In 2010, Guinness listed "Larry King Live" as the longest-running talk show in a stable and consistent time slot, right before he decided to step down from late night.
After he retired from "Larry King Live," he did a series of specials for CNN, but as of earlier this month, that partnership also came to an end.
"Except they have to pay off on my contract," King said, explaining, "I did four specials, but this year we've got a political season coming and so much attention devoted to it. The specials we did, it just didn't work right."
He acknowledged, "There's a sadness to it, but it was an amicable parting."
It's bittersweet and has led to some new things, like the standup tour. Telling stories is something King has been doing for most of his career. Even while he was doing television and radio, he did a lot of guest speaking at conventions and sales meetings. Many of them, he said, were just plain dull.
"I tried to liven them up a little."
He developed a repertoire of stories. King's nephew Scott Zeiger, a Broadway show producer, suggested he could take those stories and turn them into an act they could take on the road.
"We're having a great time," King said. "I tell stories about growing up as a kid and stories about things that happened off the air. It's a real 'evening with,' and sometimes, if the theater is set up for it, we take questions from the crowd."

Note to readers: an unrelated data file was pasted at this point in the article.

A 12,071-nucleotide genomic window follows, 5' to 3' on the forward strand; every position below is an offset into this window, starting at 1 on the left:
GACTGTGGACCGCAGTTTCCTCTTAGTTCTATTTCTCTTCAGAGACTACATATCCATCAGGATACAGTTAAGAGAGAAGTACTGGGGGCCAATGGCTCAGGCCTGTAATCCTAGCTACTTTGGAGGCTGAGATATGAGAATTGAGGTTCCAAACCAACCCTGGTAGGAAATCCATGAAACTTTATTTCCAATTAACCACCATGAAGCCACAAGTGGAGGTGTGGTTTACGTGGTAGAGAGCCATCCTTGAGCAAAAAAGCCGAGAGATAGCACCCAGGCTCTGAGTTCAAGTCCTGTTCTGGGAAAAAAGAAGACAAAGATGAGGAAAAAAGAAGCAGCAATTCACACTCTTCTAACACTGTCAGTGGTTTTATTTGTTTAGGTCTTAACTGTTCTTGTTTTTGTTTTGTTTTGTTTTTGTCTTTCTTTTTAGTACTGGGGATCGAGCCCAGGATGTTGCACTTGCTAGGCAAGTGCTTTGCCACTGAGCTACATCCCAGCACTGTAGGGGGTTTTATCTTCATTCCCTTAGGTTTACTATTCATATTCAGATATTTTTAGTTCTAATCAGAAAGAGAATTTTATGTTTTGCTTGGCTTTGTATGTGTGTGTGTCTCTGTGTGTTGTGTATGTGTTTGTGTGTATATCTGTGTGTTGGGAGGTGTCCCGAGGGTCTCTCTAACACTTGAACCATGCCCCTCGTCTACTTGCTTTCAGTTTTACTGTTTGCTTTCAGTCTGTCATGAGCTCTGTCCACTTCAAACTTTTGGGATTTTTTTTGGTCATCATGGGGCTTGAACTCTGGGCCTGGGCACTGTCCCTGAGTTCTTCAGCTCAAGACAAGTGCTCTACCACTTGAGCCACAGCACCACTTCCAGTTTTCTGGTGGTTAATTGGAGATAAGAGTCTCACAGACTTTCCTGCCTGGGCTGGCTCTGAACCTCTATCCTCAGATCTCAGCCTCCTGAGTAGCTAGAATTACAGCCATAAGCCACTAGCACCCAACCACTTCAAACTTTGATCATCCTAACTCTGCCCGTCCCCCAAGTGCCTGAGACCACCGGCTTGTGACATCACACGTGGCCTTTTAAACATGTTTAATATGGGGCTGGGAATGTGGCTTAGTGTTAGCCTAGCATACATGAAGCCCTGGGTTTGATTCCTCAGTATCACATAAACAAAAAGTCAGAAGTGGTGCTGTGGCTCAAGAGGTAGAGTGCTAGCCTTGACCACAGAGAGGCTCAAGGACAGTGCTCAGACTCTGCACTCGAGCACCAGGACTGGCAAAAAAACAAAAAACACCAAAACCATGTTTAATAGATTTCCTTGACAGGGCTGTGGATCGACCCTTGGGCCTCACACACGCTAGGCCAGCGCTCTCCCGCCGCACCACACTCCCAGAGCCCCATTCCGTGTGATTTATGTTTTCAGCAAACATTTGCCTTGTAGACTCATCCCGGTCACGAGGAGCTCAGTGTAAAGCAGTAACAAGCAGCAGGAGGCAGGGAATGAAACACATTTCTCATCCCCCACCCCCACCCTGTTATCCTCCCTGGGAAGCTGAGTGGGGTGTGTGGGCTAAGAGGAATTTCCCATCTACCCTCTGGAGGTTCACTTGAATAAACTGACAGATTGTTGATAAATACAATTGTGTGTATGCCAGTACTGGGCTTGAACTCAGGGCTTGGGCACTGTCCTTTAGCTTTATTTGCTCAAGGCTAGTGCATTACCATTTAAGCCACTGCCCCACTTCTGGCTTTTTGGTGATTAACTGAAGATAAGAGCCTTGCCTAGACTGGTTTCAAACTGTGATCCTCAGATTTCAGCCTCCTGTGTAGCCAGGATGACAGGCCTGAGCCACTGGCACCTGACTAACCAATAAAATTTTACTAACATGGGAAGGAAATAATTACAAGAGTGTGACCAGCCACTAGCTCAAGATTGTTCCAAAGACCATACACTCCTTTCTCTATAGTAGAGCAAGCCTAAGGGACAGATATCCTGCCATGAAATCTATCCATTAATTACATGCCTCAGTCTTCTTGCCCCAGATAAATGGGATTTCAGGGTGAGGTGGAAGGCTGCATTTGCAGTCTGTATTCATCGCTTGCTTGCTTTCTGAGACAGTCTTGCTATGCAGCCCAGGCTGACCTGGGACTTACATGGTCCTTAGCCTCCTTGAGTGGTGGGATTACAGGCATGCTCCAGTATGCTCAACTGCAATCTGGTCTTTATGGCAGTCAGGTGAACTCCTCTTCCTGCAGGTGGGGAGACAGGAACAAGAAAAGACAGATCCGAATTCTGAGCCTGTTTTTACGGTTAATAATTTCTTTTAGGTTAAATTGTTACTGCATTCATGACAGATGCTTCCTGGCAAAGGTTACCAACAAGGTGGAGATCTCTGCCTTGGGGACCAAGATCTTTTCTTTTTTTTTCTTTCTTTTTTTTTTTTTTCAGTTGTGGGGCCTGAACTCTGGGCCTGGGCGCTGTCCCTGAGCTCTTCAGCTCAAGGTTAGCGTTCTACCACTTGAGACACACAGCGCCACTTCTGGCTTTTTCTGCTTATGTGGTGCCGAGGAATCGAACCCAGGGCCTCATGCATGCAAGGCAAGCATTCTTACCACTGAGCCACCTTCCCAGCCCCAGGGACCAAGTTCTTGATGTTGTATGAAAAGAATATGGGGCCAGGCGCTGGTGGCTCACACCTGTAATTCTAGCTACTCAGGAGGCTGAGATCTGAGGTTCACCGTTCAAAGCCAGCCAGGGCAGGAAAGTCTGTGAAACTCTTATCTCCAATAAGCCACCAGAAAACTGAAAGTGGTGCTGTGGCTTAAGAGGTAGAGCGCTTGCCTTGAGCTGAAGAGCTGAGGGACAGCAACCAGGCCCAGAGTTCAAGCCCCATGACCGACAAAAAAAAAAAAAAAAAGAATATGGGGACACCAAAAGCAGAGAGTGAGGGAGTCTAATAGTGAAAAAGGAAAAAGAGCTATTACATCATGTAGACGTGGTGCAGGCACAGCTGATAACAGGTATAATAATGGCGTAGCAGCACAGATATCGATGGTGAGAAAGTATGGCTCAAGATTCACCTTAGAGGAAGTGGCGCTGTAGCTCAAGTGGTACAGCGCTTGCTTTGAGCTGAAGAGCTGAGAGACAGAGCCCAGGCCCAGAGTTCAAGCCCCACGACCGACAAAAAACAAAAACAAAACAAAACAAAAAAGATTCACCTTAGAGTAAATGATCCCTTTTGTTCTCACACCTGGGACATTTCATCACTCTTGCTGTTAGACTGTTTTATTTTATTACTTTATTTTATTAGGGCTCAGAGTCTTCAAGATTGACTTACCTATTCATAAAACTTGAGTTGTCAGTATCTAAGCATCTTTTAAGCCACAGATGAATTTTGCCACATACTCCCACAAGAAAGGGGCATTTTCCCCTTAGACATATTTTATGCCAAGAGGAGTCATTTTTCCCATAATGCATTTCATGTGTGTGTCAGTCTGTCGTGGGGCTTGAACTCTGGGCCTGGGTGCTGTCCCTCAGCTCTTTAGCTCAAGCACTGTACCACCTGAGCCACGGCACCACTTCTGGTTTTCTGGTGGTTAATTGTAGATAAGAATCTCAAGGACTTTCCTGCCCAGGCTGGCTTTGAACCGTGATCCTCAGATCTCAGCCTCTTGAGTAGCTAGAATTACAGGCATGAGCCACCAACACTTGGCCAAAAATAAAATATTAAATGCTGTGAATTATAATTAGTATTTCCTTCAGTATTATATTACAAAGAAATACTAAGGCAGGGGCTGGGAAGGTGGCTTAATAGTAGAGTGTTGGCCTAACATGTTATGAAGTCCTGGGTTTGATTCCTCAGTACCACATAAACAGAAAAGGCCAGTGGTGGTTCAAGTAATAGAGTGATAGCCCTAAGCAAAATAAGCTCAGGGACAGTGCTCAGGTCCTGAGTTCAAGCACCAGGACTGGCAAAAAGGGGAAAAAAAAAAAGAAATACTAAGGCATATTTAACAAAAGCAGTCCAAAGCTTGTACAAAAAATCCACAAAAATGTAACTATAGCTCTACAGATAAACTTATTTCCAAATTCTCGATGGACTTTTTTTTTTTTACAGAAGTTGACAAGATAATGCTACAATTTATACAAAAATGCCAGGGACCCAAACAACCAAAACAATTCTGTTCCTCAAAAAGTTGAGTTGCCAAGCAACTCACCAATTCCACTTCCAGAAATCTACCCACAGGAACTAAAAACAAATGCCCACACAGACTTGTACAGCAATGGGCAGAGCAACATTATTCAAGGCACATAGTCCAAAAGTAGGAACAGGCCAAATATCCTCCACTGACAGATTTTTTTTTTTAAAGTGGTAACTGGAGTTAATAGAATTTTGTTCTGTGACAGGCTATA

King's show at the Keith-Albee will also include a Q-and-A session following his performance.
King said he's never shied away from asking a question. Talking with the famous really didn't make him nervous.
"Basically, it's the same thing with that old cliché about how everybody puts their pants on one leg at a time. The president gets up and has breakfast just like you do. Sure, he has an interesting job, but most people think their jobs are interesting."
What makes people interesting to talk to, he said, is conflict.
"We all have things we have to deal with. We all have worries. It's maybe a different scale, but if you're worried about something big that's going to happen to you, that's the same thing as [President] Obama worrying about Iran.
"How you deal with that, that's what's fascinating to me."
Still, King said he has his regrets. There have been questions he wished he hadn't asked.
"Oh, when I was 22 and very young and very inexperienced, I had a priest on a show," he said. "I asked him how many children he had."
"Today that would be relevant, but then it was ridiculous."
Want to go?
WHAT: "Larry King: Standing Up"
WHERE: Keith-Albee Performing Arts Center
WHEN: 7:30 p.m. Thursday
INFO: 800-745-3000 or www.ticketmaster.com
Reach Bill Lynch at ly...@wvgazette.com or 304-348-5195.